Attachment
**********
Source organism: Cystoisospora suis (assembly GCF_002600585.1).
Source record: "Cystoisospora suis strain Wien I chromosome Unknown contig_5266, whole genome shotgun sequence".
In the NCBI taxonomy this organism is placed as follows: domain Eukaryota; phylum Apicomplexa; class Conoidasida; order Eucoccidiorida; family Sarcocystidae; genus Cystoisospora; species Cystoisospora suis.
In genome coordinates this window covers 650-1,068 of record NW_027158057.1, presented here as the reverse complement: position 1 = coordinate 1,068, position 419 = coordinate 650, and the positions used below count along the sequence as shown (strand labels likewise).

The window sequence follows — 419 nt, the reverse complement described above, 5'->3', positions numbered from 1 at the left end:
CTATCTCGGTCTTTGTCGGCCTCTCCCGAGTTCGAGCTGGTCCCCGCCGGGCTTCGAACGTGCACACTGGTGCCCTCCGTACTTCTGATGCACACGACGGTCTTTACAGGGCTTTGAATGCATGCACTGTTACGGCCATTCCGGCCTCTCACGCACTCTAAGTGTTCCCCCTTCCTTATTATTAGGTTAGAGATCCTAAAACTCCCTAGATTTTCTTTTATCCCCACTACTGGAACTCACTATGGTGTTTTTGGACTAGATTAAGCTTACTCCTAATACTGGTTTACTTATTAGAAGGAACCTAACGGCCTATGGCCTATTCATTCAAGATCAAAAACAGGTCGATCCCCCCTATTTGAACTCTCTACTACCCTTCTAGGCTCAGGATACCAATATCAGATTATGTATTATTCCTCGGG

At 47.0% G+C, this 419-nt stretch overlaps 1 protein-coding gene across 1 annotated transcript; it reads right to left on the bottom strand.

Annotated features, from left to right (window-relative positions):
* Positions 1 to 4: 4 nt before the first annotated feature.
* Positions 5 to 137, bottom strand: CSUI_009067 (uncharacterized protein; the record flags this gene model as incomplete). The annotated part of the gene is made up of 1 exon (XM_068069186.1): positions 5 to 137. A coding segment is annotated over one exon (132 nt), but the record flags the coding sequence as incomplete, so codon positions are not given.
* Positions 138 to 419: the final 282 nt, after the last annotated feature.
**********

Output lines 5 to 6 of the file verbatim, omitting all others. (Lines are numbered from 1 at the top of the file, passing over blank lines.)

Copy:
The window sequence follows — 419 nt, the reverse complement described above, 5'->3', positions numbered from 1 at the left end:
CTATCTCGGTCTTTGTCGGCCTCTCCCGAGTTCGAGCTGGTCCCCGCCGGGCTTCGAACGTGCACACTGGTGCCCTCCGTACTTCTGATGCACACGACGGTCTTTACAGGGCTTTGAATGCATGCACTGTTACGGCCATTCCGGCCTCTCACGCACTCTAAGTGTTCCCCCTTCCTTATTATTAGGTTAGAGATCCTAAAACTCCCTAGATTTTCTTTTATCCCCACTACTGGAACTCACTATGGTGTTTTTGGACTAGATTAAGCTTACTCCTAATACTGGTTTACTTATTAGAAGGAACCTAACGGCCTATGGCCTATTCATTCAAGATCAAAAACAGGTCGATCCCCCCTATTTGAACTCTCTACTACCCTTCTAGGCTCAGGATACCAATATCAGATTATGTATTATTCCTCGGG